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Pentecost 4: It's your money they're after!

Wednesday, July 1st is the Financial New Year. It is time to fill in our income tax forms and all the other forms which the Taxation Department requires of us. Today is the day when we reach our last planned giving envelope and it is time to take some more.
The most appropriate reading for today is from the New Testament, St Paul’s second letter to the Corinthians. All Paul’s letters were written to church communities to help them deal with problems they were facing. Today he says, “We want you to excel also in this generous undertaking.”

The generous undertaking was the money collection being made for the church in Jerusalem which was very poor, while the churches in Macedonia, Achaia and Corinth were rich.

Paul wants the churches with plenty of money to support the churches who do not have enough.
He points out that our Lord Jesus Christ was rich, richer than any human being could possibly be. Jesus was in perfect love and had perfect faith in God. Jesus was at one with the creator of the universe, being part of the glory of God. do you remember that Satan tested Jesus by reminding him that he could turn stones into bread, he could rule the nations with a word and he could call the angels to carry him even if he was falling from the top of the temple.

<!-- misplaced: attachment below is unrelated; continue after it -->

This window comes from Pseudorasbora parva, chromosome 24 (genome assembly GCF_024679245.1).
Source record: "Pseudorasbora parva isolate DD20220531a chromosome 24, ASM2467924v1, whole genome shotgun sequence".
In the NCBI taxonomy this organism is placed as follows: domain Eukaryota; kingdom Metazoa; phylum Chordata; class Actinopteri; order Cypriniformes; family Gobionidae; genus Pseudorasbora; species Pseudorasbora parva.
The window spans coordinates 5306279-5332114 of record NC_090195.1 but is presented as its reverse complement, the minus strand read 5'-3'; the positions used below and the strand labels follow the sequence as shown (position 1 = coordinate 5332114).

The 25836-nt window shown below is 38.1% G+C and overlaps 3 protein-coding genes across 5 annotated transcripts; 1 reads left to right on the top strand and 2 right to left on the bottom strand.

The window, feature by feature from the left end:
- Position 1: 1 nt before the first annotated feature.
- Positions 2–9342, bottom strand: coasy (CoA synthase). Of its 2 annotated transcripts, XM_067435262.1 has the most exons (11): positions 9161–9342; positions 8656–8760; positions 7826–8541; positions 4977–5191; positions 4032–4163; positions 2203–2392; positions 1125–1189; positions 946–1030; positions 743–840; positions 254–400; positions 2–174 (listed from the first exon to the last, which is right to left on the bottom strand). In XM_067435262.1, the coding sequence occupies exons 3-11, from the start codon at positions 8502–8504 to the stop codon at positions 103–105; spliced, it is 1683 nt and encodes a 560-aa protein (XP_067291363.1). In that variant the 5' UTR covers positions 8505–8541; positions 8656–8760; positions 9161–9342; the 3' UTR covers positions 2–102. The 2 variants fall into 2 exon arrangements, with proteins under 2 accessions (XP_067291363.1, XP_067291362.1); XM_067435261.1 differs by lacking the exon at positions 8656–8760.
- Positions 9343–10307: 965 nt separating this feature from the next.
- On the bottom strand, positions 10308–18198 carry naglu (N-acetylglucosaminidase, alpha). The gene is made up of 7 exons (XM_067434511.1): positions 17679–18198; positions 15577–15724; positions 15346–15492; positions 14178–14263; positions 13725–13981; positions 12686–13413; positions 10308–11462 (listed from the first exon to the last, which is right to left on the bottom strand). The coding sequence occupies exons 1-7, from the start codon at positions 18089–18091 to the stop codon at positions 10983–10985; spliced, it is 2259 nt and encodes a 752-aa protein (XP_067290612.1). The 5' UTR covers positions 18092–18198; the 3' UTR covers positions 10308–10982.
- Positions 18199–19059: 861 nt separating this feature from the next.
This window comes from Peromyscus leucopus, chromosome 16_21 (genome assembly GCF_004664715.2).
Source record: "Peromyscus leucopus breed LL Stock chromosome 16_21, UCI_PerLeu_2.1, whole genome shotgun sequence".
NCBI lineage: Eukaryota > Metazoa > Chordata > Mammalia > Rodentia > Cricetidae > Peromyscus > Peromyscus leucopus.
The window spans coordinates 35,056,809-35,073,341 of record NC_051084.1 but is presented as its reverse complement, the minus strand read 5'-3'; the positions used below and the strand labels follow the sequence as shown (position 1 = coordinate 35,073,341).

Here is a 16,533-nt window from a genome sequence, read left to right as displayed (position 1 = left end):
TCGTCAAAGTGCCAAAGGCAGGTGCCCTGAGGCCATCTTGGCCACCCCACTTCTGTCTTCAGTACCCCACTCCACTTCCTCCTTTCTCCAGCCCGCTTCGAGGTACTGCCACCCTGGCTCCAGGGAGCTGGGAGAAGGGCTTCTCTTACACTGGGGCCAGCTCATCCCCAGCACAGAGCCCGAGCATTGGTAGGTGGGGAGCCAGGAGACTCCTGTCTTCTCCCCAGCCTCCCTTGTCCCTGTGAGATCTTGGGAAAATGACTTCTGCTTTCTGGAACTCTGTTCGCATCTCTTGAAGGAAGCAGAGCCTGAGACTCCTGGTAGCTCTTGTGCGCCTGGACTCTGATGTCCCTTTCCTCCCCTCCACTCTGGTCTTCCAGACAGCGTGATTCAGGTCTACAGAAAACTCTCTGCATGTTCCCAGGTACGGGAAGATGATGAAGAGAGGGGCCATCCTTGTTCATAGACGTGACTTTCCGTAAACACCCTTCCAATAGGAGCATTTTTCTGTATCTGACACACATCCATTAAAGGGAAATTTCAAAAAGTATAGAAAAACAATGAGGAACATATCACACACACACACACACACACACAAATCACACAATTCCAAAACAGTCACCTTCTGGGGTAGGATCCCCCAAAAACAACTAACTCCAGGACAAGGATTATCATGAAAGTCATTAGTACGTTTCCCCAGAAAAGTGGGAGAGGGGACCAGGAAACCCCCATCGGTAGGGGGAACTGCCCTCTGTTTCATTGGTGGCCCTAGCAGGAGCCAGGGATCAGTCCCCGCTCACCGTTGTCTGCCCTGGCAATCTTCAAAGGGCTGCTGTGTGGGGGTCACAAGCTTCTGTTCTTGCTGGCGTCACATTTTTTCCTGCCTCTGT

Jesus refused to use these Godlike gifts. Instead, he gave them all away and became like on of us, a human being. The miracles that Jesus performed, like the ones we read about today – the raising of Jairus’ daughter from the dead, and the healing of the woman with a haemorrhage, - these miracles are told to convince us that God was in Christ, reconciling the world to himself. They show us that Christ could have come down from the cross, he could have called up an army of angels, he could have blasted his enemies with fire and brimstone.

Instead, he gave it all away, power, glory, even life itself. No one could possibly be so generous. And no one could be so poor as Jesus, abandoned by humans and God, powerless, dead on the cross.

St Paul compares the incredible gift of Jesus with the giving of money to the church. It is like comparing the brightness of the sun to one of our altar candles. It cannot be done. Money cannot compare with Christ’s sacrifice.

But if we want to make a serious comparison, if we want to take what St Paul says seriously, we need to look a few verses further. Paul makes no command to give, just as God made no command for Jesus to die. The measure that Paul uses is the measure the God uses – it is the measure of love. Paul says, “I am testing the genuineness of your love against the earnestness of others.” St Paul is not telling the Corinthians to give more because the Macedonians have been generous, not at all. Paul is saying, “Love inspires generosity, so if you are loving, show me how.”